Hirshhorn Presents Largest US Museum Survey of Italian Artist Enrico David

Hirshhorn Presents Largest US Museum Survey of Italian Artist Enrico David
July 27, 2018
News Release
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Black and white photo of artist

Enrico David, courtesy of the artist and Michael Werner Gallery, New York and London.

The Smithsonian’s Hirshhorn Museum and Sculpture Garden has announced the largest U.S. museum survey of works by London-based Italian artist Enrico David, on view April 18–Sept. 2, 2019. Named after his sculpture of the same name, “Gradations of Slow Release” characterizes the circular process commonly used in David’s practice. Activating themes of interiority, multiplicity, privacy, introspection and disembodiment, the artist’s work vacillates between feeling extremely contemporary in its expression while simultaneously appearing archaic. Curated by Michael Darling, chief curator at the Museum of Contemporary Art Chicago, “Enrico David: Gradations of Slow Release” will be on view at MCA Chicago Sept. 29–March 10, 2019. The presentation at the Hirshhorn is organized by Stéphane Aquin, Hirshhorn chief curator.

David has distinguished himself as one of the most original artists working today, fashioning a universe of imagery that revolves around the human figure and its many states of being. Using a wide range of media—including sculpture, painting, textiles, installation and works on paper—David creates an encyclopedic, yet personal, accounting for the human form, from fragile and vulnerable to grotesque, tortured and ecstatic. Using drawing as an entry point for making work in all forms, David weaves together techniques including industrial and craft traditions, thematically focusing on the fluid and impermanent state of the body. Art historical, literary and autobiographical narratives inform his practice.

“We are very pleased to present the most comprehensive American museum survey of Enrico David in partnership with the MCA Chicago,” said Hirshhorn Director Melissa Chiu. “David’s ability to establish visceral relationships between viewers and objects through simple materials enters into territory often uncharted by contemporary sculptors. These dynamic objects create dialogues among visitors that range from emotional connectedness to more introspective investigations.”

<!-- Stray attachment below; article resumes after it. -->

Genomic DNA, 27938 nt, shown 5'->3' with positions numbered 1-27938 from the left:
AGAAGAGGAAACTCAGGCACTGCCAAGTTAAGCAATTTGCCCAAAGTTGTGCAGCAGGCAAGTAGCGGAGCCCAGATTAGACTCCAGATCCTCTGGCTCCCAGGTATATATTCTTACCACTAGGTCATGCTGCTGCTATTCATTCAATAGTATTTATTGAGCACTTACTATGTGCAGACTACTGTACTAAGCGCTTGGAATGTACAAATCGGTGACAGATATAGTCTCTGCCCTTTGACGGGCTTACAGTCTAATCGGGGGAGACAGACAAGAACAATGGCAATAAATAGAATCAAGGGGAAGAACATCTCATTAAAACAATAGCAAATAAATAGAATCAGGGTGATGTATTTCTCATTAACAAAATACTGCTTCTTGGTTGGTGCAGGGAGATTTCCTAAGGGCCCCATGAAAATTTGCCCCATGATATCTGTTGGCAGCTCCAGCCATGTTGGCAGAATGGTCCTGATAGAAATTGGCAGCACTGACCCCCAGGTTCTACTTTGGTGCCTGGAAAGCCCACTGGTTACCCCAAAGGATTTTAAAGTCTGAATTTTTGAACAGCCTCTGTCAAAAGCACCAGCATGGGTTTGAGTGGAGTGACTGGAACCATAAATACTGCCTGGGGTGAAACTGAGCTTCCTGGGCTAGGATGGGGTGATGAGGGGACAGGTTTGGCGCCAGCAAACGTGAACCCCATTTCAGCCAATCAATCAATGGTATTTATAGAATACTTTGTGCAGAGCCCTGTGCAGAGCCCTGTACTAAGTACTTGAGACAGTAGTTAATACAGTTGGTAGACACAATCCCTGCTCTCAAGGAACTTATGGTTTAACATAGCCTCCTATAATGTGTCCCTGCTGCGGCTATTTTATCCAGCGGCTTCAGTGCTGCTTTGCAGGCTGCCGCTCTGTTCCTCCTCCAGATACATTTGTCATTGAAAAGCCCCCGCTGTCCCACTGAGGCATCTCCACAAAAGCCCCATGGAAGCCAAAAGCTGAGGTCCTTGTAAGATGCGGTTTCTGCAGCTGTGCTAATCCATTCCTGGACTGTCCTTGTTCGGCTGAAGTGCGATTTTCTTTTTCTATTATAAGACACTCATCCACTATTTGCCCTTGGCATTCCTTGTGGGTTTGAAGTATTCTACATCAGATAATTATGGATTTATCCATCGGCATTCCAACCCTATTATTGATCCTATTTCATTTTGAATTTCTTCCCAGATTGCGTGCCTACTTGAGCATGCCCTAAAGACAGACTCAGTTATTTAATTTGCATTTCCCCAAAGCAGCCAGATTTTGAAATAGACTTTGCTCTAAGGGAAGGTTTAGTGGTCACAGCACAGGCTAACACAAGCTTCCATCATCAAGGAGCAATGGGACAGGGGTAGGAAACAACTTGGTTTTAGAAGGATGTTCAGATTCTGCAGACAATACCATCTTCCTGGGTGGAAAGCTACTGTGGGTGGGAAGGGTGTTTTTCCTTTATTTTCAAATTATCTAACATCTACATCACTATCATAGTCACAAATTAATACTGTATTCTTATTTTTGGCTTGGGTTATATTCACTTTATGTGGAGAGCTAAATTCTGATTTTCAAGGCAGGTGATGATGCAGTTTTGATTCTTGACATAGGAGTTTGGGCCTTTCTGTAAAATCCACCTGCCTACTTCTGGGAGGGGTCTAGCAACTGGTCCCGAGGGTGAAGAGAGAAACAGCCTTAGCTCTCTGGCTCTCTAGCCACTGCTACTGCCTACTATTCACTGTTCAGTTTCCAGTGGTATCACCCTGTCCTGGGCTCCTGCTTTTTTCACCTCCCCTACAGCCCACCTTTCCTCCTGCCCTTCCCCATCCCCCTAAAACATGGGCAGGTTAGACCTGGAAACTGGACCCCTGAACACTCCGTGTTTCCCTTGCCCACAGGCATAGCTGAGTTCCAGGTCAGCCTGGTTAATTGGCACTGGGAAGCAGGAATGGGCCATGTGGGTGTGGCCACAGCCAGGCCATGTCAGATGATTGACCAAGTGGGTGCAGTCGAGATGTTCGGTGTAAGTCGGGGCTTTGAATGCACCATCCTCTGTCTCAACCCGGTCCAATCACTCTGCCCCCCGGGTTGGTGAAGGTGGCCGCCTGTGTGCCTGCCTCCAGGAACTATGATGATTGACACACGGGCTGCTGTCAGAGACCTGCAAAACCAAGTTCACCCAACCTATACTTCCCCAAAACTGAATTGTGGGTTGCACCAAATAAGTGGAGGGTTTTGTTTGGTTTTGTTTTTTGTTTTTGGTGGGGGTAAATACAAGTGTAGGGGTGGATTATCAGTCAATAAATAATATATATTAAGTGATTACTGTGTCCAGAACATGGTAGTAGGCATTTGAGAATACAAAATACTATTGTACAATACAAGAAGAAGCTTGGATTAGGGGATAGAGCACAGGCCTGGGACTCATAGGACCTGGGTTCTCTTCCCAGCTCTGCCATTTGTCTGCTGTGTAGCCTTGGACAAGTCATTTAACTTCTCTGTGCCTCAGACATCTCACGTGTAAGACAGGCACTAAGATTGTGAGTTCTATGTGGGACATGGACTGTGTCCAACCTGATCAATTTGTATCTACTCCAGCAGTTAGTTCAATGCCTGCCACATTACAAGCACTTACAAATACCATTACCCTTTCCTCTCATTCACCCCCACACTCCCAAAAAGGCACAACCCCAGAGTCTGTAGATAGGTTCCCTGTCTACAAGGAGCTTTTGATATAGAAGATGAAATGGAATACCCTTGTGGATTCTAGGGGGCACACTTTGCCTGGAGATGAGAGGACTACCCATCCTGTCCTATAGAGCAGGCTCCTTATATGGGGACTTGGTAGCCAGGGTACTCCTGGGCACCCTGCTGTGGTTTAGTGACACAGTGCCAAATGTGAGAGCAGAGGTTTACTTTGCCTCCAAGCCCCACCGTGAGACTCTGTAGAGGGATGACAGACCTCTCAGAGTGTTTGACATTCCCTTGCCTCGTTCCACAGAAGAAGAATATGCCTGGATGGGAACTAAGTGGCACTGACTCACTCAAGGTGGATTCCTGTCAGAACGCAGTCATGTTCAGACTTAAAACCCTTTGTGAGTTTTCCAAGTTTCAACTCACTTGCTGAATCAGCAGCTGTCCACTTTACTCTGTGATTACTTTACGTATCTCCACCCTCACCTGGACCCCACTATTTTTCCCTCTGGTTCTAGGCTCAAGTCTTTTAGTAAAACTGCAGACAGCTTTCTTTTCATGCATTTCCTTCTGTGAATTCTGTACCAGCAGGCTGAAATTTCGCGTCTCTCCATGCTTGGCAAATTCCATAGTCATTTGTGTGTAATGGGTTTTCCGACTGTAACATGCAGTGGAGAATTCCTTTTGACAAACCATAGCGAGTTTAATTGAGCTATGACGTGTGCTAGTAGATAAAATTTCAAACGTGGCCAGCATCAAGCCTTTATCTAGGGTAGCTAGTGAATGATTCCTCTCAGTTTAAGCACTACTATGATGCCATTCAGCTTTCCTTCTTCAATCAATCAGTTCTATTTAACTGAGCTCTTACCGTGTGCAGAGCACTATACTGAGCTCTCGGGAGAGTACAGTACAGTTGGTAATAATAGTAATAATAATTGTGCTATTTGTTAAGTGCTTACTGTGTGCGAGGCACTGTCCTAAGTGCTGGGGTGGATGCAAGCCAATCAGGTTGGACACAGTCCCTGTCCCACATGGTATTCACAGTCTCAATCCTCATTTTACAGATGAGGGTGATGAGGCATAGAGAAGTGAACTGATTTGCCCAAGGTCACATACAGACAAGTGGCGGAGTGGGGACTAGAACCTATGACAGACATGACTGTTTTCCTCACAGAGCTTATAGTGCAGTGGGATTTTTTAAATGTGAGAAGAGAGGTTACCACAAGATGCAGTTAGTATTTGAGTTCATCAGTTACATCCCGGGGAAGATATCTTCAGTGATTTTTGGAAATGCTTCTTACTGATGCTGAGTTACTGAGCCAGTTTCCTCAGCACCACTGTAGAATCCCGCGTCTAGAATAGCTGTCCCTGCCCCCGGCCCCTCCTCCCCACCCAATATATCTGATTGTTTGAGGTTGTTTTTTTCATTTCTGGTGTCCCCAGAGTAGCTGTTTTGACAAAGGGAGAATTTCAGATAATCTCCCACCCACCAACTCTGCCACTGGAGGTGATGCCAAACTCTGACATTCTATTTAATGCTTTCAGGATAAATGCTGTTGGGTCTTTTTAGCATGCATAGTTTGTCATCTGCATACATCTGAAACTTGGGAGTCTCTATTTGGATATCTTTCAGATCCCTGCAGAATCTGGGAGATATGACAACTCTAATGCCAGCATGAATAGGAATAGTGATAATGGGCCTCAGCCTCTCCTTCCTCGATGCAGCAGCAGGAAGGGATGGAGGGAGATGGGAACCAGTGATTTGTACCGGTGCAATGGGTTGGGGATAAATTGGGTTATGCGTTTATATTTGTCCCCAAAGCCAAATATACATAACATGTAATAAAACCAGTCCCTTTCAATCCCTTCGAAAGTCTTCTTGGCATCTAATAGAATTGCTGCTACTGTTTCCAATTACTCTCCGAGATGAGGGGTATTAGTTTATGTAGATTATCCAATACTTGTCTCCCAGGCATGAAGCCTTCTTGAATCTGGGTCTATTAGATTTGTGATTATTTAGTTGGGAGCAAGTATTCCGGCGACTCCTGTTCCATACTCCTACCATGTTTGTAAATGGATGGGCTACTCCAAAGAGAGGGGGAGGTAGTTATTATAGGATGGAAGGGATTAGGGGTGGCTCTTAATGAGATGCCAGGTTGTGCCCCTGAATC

About the Artist

David (b. 1966, Italy) lives and works in London. His work has been the subject of numerous exhibitions worldwide, including “Fault Work” at Sharjah Art Foundation, Sharjah, United Arab Emirates (2016); “Autoparent” at Lismore Castle Arts, Ireland (2016); The Hepworth Wakefield, England (2015); Maramotti Collection, Reggio Emilia, Italy (2015); Hammer Museum, Los Angeles (2013); “Head Gas” at New Museum, New York (2011); “Repertorio Ornamentale” at Fondazione Bevilacqua La Masa, Venice, Italy (2011); “How Do You Love Dzzzzt by Mammy?” at Museum für Gegenwartskunst, Basel, Switzerland (2009); “Bulbous Marauder” at Seattle Art Museum (2008); and “Ultra Paste” at ICA London (2007). In 2013, David presented a major installation of paintings, tapestries and sculptures as part of “The Encyclopedic Palace,” curated by Massimiliano Gioni for the Venice Biennale.

About the Hirshhorn

The Hirshhorn Museum and Sculpture Garden is the national museum of modern and contemporary art and a leading voice for 21st-century art and culture. Part of the Smithsonian, the Hirshhorn is located prominently on the National Mall in Washington, D.C. With nearly 12,000 paintings, sculptures, photographs, mixed-media installations, works on paper and new media works, its holdings encompass one of the most important collections of postwar American and European art in the world. The Hirshhorn presents diverse exhibitions and offers an array of public programs on the art of our time—free to all, 364 days a year. For more information, visit hirshhorn.si.edu.

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Emily Alli